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Poster

Learning of artificial biological motion patterns

MPG-Autoren
http://pubman.mpdl.mpg.de/cone/persons/resource/persons84787

Giese,  MA
Max Planck Institute for Biological Cybernetics, Max Planck Society;

http://pubman.mpdl.mpg.de/cone/persons/resource/persons84832

Jastorff,  J
Max Planck Institute for Biological Cybernetics, Max Planck Society;

http://pubman.mpdl.mpg.de/cone/persons/resource/persons84023

Kourtzi,  Z
Department Human Perception, Cognition and Action, Max Planck Institute for Biological Cybernetics, Max Planck Society;
Department Physiology of Cognitive Processes, Max Planck Institute for Biological Cybernetics, Max Planck Society;
Department Human Perception, Cognition and Action, Max Planck Institute for Biological Cybernetics, Max Planck Society;
Department Physiology of Cognitive Processes, Max Planck Institute for Biological Cybernetics, Max Planck Society;

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Zitation

Giese, M., Jastorff, J., & Kourtzi, Z. (2002). Learning of artificial biological motion patterns. Poster presented at 32nd Annual Meeting of the Society for Neuroscience (Neuroscience 2002), Orlando, FL, USA.


Zitierlink: http://hdl.handle.net/11858/00-001M-0000-0013-DE95-A
Zusammenfassung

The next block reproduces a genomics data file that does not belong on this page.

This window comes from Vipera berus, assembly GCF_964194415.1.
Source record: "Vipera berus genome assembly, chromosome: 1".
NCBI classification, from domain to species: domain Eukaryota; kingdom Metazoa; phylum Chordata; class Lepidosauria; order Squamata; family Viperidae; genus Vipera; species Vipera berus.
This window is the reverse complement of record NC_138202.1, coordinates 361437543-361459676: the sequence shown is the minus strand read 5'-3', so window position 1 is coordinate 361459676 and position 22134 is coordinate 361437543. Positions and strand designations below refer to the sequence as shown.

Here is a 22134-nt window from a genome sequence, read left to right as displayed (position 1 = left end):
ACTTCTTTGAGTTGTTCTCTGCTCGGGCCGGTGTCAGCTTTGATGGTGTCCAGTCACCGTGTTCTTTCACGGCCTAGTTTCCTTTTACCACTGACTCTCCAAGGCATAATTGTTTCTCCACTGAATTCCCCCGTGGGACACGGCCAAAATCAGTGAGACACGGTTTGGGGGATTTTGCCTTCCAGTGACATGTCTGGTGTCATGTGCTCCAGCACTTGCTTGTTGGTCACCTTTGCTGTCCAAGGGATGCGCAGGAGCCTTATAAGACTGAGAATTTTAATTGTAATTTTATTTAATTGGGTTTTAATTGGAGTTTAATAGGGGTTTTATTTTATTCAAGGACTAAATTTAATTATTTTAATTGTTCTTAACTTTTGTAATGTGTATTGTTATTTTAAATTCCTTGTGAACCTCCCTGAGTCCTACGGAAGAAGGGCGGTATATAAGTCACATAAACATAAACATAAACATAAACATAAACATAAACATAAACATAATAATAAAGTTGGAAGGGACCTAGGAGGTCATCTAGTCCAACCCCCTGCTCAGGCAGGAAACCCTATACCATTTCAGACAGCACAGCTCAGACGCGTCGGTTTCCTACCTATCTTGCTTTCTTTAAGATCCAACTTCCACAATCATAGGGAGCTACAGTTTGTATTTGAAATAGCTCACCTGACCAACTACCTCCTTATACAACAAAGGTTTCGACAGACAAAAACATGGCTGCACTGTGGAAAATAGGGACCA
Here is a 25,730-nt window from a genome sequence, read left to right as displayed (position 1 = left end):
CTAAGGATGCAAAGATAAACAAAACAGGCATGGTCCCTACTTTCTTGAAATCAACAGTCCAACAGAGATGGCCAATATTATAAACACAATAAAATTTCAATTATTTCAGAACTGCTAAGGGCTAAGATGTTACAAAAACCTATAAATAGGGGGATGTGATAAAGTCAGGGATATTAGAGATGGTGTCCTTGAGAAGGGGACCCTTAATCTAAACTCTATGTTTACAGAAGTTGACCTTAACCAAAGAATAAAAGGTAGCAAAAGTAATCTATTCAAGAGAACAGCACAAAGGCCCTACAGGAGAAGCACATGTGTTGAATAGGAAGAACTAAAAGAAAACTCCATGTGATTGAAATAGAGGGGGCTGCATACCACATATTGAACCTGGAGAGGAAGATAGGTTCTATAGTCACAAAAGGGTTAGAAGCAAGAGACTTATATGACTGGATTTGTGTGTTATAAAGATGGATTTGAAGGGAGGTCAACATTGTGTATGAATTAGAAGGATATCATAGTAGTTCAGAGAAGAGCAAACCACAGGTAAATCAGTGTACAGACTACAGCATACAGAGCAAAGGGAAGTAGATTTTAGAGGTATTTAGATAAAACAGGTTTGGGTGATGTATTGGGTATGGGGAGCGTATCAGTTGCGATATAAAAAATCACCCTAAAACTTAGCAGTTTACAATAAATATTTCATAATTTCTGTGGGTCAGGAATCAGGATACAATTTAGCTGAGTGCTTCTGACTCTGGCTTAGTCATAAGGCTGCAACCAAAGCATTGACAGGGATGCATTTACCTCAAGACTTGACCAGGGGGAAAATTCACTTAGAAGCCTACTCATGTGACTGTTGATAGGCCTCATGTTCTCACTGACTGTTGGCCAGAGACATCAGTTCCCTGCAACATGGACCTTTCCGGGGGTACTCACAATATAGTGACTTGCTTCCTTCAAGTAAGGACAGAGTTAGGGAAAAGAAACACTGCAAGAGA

Natural biological movements can be easily recognized from point light stimuli. Learning might play an important role in the representation of such patterns as suggested by recent experiments that demonstrate that subjects can learn to discriminate style differences between natural movements. Such experiments do not answer the question whether such discrimination exploits representations of natural movement patterns that are already present, or if subjects are able to learn quickly novel representations for arbitrary complex movement patterns. To test this question we created artificial biological motion stimuli by motion morphing through linear combination of prototypical trajectories from dissimilar natural movements in space-time. These stimuli have similar low-level motion properties as natural patterns, but do not correspond to movements that can be executed by natural organisms. 14 subjects were trained with seven such artificial patterns in two training blocks, and tested in a discrimination experiment within a pair comparison paradigm. We found a robust learning effect with significant improvement of the performance after 10 to 20 presentations of the training stimuli. Testing subjects with (2D) rotated stimuli we found only weak view dependence of the discrimination performance. This result is potentially based on subjects using primarily local cues for the discrimination. Current experiments investigate the influence of global vs. local strategies on the view-dependence.